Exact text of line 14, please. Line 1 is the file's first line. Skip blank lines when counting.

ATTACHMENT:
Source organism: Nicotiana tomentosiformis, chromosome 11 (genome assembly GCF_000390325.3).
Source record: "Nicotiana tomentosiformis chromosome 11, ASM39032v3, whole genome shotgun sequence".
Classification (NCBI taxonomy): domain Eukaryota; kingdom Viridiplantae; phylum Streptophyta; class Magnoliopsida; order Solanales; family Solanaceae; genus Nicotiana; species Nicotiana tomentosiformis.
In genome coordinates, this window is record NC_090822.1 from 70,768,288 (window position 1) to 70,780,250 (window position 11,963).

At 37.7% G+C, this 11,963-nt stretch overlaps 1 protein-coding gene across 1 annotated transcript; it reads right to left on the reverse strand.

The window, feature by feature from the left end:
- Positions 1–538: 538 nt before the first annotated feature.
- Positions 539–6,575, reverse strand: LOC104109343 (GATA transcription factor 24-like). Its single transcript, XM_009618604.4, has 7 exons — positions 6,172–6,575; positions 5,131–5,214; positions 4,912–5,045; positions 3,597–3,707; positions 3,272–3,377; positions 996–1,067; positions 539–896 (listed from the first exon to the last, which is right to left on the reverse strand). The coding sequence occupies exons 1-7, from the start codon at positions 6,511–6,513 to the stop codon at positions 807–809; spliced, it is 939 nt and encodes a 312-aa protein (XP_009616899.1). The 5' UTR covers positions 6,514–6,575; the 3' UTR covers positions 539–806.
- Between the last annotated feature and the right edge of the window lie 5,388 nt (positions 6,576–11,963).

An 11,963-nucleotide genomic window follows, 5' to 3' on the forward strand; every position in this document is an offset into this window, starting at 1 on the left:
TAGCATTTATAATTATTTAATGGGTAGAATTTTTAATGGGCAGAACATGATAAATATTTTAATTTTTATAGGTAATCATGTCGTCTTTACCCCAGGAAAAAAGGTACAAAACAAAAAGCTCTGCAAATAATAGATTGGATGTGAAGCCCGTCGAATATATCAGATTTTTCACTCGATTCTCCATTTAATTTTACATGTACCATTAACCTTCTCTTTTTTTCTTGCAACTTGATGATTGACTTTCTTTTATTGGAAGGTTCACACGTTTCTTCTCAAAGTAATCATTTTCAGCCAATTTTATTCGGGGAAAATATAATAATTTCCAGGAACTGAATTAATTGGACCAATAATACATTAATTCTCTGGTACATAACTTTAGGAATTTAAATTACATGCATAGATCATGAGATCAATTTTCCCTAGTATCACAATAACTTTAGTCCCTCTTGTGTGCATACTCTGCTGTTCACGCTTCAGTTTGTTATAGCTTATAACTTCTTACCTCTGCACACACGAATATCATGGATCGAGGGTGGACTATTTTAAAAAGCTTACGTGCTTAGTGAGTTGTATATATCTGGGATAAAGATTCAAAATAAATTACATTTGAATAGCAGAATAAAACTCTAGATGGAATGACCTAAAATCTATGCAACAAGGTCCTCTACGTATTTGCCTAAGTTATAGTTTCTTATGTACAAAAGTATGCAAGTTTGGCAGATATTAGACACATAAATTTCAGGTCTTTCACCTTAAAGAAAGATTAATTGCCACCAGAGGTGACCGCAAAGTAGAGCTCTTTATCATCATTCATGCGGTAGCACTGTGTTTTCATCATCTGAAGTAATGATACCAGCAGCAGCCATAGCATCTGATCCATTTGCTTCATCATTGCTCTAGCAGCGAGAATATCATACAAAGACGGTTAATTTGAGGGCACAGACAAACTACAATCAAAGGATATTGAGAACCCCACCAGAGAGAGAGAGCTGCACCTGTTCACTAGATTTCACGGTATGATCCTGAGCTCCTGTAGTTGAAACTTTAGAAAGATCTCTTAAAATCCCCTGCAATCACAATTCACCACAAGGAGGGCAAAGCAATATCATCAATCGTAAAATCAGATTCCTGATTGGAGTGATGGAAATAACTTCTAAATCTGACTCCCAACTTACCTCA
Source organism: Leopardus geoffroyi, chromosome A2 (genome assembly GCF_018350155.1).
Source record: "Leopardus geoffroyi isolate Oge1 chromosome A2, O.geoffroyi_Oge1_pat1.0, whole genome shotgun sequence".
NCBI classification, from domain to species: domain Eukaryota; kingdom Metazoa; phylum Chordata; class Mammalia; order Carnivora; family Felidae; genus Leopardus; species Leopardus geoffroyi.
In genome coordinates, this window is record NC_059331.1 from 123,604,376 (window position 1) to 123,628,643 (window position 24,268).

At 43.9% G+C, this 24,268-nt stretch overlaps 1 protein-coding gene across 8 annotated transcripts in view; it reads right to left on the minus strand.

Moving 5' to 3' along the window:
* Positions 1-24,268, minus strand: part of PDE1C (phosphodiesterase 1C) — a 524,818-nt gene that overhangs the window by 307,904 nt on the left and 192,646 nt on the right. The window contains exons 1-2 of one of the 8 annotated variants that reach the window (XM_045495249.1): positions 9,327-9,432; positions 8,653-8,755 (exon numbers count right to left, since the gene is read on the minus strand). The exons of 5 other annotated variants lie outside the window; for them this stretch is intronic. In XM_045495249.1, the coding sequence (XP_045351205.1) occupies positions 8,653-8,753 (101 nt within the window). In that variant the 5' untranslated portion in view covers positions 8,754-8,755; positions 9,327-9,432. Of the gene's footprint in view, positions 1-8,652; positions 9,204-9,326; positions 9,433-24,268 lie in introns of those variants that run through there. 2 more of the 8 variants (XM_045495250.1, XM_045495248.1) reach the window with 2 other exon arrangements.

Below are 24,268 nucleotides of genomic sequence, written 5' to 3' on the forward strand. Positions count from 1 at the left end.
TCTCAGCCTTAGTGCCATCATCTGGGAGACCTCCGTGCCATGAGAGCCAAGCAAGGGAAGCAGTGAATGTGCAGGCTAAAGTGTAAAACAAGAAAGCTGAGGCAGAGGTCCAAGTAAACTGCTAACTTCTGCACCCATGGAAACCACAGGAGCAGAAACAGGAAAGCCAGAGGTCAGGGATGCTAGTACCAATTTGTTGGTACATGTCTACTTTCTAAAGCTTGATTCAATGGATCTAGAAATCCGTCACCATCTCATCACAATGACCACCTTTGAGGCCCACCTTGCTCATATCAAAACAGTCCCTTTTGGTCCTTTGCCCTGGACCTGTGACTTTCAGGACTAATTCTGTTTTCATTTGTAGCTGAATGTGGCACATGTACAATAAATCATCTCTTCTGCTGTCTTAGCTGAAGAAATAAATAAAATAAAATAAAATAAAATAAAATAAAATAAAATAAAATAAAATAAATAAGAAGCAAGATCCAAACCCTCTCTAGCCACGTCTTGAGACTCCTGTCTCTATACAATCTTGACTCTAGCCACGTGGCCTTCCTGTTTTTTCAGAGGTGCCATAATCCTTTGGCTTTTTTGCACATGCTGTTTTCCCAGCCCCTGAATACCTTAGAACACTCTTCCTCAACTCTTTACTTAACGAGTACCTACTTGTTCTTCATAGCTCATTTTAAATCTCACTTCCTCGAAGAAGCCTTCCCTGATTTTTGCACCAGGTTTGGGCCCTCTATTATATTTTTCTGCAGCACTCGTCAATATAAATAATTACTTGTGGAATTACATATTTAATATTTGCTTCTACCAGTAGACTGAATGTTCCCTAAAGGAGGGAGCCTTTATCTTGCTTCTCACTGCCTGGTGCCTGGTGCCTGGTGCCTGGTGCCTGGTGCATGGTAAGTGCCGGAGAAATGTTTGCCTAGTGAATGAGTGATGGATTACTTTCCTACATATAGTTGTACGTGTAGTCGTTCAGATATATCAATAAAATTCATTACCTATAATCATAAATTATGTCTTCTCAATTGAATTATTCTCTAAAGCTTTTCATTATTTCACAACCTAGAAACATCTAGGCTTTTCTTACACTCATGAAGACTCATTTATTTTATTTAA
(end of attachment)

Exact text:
NCBI classification, from domain to species: domain Eukaryota; kingdom Metazoa; phylum Chordata; class Mammalia; order Carnivora; family Felidae; genus Leopardus; species Leopardus geoffroyi.